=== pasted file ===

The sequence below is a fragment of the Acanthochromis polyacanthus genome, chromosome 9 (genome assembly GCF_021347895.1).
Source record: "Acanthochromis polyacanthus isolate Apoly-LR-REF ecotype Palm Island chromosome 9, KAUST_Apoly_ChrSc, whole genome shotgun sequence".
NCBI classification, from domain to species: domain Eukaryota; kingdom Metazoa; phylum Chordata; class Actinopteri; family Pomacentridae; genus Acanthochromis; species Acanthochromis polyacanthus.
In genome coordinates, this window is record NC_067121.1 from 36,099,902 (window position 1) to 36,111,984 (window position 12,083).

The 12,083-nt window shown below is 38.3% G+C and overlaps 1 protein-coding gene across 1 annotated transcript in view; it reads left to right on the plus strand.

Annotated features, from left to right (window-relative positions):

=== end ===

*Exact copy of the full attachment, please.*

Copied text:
The sequence below is a fragment of the Acanthochromis polyacanthus genome, chromosome 9 (genome assembly GCF_021347895.1).
Source record: "Acanthochromis polyacanthus isolate Apoly-LR-REF ecotype Palm Island chromosome 9, KAUST_Apoly_ChrSc, whole genome shotgun sequence".
NCBI classification, from domain to species: domain Eukaryota; kingdom Metazoa; phylum Chordata; class Actinopteri; family Pomacentridae; genus Acanthochromis; species Acanthochromis polyacanthus.
In genome coordinates, this window is record NC_067121.1 from 36,099,902 (window position 1) to 36,111,984 (window position 12,083).

The 12,083-nt window shown below is 38.3% G+C and overlaps 1 protein-coding gene across 1 annotated transcript in view; it reads left to right on the plus strand.

Annotated features, from left to right (window-relative positions):